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Studying physics at Linfield

Jump right in

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And get hands-on experience with physics research, engineering design and teaching.

Linfield's Department of Physics hires students to work on a variety of active research and design projects, ranging from studying two-dimensional materials for future new technologies, to creating computer simulations of complex behavior, to designing new products using magnetic nanoparticles. You can also hone your teaching skills by conducting tutoring sessions and assisting in laboratory sessions.

With our welcoming community and student-centered teaching approach, you will find a place and a passion in the physics department.

Design your own future

At Linfield, you’ll meet students with widely ranging interests; your physics or engineering classmate may study abroad in France, perform in an ensemble, or compete in football. What about you – political science? Creative writing? Business?

Faculty will guide you closely as you build a unique resume of courses and experiences culminating in a year-long research or design project. These experiences set Linfield graduates apart. Pursue your passion after graduation, whether that means employment at firms like Intel, entering a top engineering or physics graduate program, working or studying abroad, going to medical school, becoming a teacher, or pursuing other goals.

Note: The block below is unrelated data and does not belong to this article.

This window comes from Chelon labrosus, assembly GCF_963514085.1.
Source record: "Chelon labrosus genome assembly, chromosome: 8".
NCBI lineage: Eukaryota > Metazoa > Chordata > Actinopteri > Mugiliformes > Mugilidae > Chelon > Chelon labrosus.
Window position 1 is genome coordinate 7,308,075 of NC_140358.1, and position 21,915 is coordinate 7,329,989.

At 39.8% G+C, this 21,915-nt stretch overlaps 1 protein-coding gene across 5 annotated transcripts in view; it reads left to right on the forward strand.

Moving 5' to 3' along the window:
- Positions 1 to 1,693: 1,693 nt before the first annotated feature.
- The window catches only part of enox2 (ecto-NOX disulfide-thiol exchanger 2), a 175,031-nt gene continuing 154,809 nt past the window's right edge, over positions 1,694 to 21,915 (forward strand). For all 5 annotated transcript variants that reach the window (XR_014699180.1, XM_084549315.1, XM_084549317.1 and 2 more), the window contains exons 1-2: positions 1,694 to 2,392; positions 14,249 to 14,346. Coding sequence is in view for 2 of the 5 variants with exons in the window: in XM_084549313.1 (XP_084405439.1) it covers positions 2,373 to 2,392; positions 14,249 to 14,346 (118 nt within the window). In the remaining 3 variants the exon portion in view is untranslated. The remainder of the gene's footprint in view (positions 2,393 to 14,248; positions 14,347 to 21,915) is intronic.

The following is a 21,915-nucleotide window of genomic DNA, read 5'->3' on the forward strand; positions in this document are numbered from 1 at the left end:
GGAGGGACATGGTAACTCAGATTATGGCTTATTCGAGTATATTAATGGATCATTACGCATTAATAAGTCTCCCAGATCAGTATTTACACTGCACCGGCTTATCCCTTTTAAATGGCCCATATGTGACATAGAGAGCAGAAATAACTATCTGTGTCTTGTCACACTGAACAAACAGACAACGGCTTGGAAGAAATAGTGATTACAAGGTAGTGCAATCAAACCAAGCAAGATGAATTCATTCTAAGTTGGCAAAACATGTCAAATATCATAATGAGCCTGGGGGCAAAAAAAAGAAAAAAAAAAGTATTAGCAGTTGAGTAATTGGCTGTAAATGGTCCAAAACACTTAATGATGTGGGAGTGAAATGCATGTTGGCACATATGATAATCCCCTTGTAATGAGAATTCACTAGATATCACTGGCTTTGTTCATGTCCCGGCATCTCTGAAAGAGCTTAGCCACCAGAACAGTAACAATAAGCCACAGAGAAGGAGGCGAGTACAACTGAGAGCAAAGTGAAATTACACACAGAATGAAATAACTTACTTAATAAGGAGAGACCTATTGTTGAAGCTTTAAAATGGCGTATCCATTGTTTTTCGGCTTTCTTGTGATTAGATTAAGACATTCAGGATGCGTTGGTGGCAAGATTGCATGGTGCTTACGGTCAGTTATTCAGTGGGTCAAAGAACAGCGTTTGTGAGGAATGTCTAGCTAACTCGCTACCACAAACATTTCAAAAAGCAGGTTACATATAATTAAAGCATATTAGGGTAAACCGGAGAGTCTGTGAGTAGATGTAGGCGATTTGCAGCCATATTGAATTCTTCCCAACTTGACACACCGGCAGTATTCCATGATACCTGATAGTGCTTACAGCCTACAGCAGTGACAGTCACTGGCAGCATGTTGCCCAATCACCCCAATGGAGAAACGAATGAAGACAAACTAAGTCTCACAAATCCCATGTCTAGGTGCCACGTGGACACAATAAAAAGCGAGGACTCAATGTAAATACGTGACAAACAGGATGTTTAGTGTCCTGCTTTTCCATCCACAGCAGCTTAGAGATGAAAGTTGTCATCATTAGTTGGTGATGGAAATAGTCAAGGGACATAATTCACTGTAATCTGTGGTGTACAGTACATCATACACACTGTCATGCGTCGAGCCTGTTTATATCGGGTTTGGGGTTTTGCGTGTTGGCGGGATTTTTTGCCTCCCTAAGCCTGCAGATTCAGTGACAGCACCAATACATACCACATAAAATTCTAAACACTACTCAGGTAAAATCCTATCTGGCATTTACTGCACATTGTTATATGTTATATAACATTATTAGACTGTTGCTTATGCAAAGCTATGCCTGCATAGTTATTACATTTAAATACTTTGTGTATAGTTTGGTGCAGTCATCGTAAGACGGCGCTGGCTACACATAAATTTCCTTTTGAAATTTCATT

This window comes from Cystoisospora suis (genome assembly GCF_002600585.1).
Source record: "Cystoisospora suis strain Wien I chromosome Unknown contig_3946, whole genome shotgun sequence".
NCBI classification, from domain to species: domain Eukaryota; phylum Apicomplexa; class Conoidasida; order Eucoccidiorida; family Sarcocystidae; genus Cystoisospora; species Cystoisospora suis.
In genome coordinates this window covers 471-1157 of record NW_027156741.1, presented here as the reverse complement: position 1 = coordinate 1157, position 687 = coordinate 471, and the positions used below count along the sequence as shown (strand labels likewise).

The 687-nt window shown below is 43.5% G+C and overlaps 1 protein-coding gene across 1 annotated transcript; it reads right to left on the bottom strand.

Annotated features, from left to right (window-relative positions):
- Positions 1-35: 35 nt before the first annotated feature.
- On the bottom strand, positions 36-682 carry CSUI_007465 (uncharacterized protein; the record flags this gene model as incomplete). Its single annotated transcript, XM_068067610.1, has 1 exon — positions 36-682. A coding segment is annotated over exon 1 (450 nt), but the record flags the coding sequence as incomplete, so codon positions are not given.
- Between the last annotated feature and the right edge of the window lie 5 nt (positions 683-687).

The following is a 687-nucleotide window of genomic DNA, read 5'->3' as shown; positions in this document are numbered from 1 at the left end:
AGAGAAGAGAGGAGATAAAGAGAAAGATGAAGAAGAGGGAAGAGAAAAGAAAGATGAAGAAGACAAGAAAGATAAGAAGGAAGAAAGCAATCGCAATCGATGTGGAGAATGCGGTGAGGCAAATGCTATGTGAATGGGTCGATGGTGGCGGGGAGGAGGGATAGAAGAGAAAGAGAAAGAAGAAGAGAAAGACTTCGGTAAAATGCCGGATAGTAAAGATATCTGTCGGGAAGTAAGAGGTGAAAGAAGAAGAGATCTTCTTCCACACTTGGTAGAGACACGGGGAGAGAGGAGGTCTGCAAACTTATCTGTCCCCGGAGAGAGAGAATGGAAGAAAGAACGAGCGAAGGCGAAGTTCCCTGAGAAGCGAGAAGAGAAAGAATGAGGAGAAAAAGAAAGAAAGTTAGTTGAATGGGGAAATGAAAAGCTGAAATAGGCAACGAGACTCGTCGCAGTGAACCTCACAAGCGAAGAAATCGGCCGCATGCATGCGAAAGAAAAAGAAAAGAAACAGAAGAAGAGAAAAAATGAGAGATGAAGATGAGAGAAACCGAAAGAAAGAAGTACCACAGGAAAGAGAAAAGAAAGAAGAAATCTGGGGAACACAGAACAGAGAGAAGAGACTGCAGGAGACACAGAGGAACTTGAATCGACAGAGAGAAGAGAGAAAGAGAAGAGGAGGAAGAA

A unique curriculum

Unusual for a small liberal arts university, we offer two majors, in physics and applied physics, giving you a broader array of elective courses. If you wish to dive deeply into the physics and mathematics that describes our physical universe, you will revel in the physics major. If you're drawn to a more hands-on bent, you may prefer the engineering emphasis of the applied physics major.

Many students balance courses from both sides, securing a unique preparation for our increasingly interdisciplinary world. One where an electrical engineer may be studying quantum computation, requiring higher-level physics preparation than is typically provided by an engineering degree. Or, a physicist may be studying medical instrumentation and requiring some mechanical and electrical engineering knowledge.